Adapting to climate change

Global surface temperatures have broken numerous records through the first half of 2016. According to NASA analyses of ground-based observations and satellite data:

  • Each of the first six months of 2016 set a record as the warmest respective month globally in the modern temperature record, which dates to 1880.

  • The six-month period from January to June was also the planet's warmest half-year on record, with an average temperature 1.3 degrees Celsius warmer than the late nineteenth century.

  • Perhaps more significantly, global temperatures are continuing their decades-long trend of change, which is ultimately driven by rising concentrations of heat-trapping carbon dioxide and other greenhouse gases in the atmosphere.

Australia is the world's driest inhabited continent with the most variable climate. This variability is projected to increase with the extremes becoming more extreme, creating significant challenges for agriculture.

Continued variability and projected future changes in climate have the potential to impact on the dairy industry’s production and sustainability. The overall impact of warmer and drier climates on pasture production varies according to local conditions.

Dairy farmers have already seen the impacts of climate change on their business and many businesses are making changes that are assisting them to adapt to climate variability.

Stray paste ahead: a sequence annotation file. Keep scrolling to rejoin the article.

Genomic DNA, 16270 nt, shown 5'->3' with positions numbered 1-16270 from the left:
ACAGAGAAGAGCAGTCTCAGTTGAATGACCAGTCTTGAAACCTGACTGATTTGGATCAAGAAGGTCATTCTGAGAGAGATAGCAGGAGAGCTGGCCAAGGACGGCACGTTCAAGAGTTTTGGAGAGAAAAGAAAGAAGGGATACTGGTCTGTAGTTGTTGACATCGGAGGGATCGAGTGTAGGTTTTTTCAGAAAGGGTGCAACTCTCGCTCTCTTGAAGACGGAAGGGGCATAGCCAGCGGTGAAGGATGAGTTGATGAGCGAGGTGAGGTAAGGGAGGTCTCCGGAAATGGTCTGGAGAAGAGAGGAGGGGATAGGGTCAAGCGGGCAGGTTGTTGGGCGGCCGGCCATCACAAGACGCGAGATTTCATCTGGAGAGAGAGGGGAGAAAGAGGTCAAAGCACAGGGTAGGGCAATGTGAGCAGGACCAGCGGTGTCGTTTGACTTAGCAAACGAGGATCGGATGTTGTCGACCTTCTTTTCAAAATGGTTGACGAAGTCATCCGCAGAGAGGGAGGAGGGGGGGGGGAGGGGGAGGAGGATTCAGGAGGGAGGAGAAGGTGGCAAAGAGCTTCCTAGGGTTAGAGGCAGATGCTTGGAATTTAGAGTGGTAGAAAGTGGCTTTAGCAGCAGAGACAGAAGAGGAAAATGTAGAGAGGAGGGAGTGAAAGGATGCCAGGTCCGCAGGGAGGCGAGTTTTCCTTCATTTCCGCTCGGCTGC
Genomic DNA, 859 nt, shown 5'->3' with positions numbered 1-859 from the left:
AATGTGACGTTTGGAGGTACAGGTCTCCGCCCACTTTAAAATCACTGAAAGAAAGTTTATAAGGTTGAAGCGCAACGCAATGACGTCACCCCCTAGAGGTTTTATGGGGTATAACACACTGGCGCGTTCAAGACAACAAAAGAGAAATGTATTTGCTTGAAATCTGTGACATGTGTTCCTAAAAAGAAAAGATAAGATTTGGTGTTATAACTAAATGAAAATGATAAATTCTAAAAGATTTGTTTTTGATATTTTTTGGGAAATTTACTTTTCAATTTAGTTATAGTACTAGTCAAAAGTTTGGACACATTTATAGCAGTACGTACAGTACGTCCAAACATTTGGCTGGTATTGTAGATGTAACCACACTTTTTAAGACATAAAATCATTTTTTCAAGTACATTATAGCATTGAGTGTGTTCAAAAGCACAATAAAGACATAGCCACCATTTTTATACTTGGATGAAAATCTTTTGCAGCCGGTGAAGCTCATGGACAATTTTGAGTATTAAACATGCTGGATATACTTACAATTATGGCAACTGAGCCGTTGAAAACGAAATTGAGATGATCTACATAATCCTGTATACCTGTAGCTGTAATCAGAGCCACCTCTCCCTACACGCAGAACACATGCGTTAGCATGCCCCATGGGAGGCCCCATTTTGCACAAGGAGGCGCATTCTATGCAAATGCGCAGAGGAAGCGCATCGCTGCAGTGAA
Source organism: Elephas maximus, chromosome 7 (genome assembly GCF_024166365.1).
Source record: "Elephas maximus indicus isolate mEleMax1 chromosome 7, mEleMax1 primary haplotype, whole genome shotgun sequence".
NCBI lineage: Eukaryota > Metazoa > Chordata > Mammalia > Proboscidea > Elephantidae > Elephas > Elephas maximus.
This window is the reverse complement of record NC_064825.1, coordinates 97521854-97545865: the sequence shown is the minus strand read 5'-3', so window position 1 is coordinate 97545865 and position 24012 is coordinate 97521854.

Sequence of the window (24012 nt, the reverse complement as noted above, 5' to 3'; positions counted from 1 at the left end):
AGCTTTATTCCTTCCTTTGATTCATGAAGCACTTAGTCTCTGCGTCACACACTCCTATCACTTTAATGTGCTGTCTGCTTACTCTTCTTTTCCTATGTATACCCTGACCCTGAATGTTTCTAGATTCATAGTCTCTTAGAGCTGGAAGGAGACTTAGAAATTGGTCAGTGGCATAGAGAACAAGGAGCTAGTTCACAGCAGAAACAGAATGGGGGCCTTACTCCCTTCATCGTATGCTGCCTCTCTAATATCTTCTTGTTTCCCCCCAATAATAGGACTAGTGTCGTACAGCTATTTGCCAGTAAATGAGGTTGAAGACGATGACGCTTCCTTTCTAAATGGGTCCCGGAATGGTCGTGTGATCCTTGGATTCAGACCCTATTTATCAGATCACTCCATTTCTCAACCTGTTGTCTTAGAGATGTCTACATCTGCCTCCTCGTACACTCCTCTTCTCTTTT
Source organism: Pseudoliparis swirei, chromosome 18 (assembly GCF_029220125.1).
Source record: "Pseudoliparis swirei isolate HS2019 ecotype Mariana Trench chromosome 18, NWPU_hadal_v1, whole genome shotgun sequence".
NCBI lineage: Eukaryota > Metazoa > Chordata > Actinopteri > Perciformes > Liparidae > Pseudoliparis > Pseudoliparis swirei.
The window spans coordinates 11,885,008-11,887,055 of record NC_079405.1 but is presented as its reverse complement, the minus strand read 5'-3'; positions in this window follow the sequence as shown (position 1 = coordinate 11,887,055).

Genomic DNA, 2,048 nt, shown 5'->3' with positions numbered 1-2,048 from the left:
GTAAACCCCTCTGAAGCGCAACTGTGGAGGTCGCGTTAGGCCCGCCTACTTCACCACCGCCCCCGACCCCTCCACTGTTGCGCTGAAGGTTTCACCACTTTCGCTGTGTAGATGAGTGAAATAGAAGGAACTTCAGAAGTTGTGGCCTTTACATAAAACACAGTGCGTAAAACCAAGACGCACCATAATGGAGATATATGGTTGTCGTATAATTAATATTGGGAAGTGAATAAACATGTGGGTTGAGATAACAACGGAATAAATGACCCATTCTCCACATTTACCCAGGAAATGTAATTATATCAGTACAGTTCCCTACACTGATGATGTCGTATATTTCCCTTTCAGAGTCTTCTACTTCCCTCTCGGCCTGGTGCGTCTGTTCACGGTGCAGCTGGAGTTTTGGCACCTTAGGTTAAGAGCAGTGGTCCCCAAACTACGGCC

Adaptation to climate challenges can come in many forms. The first step to widespread adaptation is to increase understanding of the potential impacts and then proactively identify strategies for dealing with this impacts within each business’s unique operating context.

Some adaptation steps that dairy farmers are taking include:

  • Increasing stock shade & shelter for extreme conditions

  • Water saving & recycling in the dairy shed

  • Summer crops to fill the feed gap

  • Carrying larger fodder reserves

  • Infrastructure for feeding cows - sheds or pads

  • Upgrading on-farm water infrastructure

  • Fans & sprinklers in sheds and yards

  • Business management - planning for income variability

  • Accessing long-range weather forecasts

  • Watching & planning for global market conditions.

For more information on adaptation and the dairy sector see the outcomes from the Dairy Businesses for Future Climates project and On-farm adaptation options.